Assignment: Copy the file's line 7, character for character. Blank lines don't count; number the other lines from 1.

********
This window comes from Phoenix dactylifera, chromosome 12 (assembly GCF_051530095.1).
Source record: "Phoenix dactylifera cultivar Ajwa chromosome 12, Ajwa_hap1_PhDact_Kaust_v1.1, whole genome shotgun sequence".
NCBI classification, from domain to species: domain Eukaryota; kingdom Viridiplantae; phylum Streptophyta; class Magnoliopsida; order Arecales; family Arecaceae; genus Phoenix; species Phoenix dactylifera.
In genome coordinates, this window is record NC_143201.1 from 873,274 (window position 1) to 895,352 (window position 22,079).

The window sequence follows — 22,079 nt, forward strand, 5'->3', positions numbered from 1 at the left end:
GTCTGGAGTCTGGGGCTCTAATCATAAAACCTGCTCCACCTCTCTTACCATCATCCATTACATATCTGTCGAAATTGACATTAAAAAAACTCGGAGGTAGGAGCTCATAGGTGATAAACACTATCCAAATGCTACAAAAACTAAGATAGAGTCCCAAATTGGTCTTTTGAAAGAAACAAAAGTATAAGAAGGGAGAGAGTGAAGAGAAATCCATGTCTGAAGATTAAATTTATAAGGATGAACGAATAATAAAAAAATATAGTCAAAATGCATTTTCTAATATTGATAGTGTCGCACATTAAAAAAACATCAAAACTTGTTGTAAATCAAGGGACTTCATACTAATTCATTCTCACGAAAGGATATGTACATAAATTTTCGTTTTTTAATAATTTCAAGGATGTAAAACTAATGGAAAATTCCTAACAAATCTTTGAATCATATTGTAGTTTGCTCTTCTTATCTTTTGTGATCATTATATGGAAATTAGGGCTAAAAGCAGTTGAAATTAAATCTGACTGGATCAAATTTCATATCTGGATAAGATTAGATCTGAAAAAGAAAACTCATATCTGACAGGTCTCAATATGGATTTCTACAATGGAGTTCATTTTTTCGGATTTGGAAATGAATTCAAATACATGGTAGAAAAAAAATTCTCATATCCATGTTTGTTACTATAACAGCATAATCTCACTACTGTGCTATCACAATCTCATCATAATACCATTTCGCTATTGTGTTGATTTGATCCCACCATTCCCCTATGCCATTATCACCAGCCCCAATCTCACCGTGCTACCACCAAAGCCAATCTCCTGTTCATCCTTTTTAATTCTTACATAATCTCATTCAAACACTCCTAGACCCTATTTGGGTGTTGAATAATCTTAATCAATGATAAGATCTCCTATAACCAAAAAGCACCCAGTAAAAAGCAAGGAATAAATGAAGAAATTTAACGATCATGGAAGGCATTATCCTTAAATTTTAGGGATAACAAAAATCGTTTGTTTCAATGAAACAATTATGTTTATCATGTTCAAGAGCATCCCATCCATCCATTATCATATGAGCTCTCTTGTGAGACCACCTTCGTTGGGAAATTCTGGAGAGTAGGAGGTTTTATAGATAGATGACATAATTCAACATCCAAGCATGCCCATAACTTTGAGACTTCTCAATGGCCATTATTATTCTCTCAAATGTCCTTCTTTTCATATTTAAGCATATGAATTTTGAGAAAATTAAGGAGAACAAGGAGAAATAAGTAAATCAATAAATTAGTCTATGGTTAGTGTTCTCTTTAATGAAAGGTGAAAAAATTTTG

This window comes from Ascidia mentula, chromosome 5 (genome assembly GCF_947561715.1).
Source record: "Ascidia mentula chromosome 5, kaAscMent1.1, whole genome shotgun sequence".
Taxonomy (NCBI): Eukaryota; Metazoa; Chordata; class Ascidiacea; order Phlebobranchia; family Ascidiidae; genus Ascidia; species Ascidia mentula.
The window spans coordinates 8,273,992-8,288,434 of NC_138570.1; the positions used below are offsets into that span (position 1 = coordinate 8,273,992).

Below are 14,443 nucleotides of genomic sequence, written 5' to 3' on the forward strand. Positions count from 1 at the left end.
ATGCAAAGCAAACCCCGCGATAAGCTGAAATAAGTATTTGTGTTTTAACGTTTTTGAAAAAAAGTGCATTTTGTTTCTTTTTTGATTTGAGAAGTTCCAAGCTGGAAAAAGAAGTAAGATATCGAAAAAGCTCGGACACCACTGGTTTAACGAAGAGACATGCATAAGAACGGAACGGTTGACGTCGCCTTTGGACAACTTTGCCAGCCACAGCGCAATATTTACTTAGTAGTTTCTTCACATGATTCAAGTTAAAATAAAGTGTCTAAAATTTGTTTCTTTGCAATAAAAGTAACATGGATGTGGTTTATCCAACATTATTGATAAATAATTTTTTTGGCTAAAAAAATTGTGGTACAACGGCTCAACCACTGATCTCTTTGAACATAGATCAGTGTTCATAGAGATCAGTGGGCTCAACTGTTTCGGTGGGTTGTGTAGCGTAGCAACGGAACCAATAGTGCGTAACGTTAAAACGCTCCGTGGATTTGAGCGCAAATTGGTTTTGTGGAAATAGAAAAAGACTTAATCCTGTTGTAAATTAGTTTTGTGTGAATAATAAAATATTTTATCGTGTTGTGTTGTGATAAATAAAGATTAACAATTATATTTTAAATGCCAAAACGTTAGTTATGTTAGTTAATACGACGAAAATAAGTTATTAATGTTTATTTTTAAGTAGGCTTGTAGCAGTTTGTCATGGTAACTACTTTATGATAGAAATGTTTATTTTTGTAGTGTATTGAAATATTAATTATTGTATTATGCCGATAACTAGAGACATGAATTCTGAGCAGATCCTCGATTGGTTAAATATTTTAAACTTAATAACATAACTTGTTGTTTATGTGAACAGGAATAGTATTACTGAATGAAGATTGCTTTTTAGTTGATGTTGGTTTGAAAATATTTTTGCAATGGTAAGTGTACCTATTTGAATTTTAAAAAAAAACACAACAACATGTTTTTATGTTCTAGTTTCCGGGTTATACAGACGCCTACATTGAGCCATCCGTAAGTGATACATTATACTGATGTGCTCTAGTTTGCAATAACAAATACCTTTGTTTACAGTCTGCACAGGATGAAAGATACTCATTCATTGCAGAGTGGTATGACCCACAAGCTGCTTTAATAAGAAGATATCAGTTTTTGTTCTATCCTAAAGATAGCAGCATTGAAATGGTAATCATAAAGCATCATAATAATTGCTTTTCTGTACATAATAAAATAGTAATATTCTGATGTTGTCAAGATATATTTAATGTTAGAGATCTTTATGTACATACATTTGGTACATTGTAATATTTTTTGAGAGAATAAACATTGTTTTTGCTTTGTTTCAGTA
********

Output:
This window comes from Ascidia mentula, chromosome 5 (genome assembly GCF_947561715.1).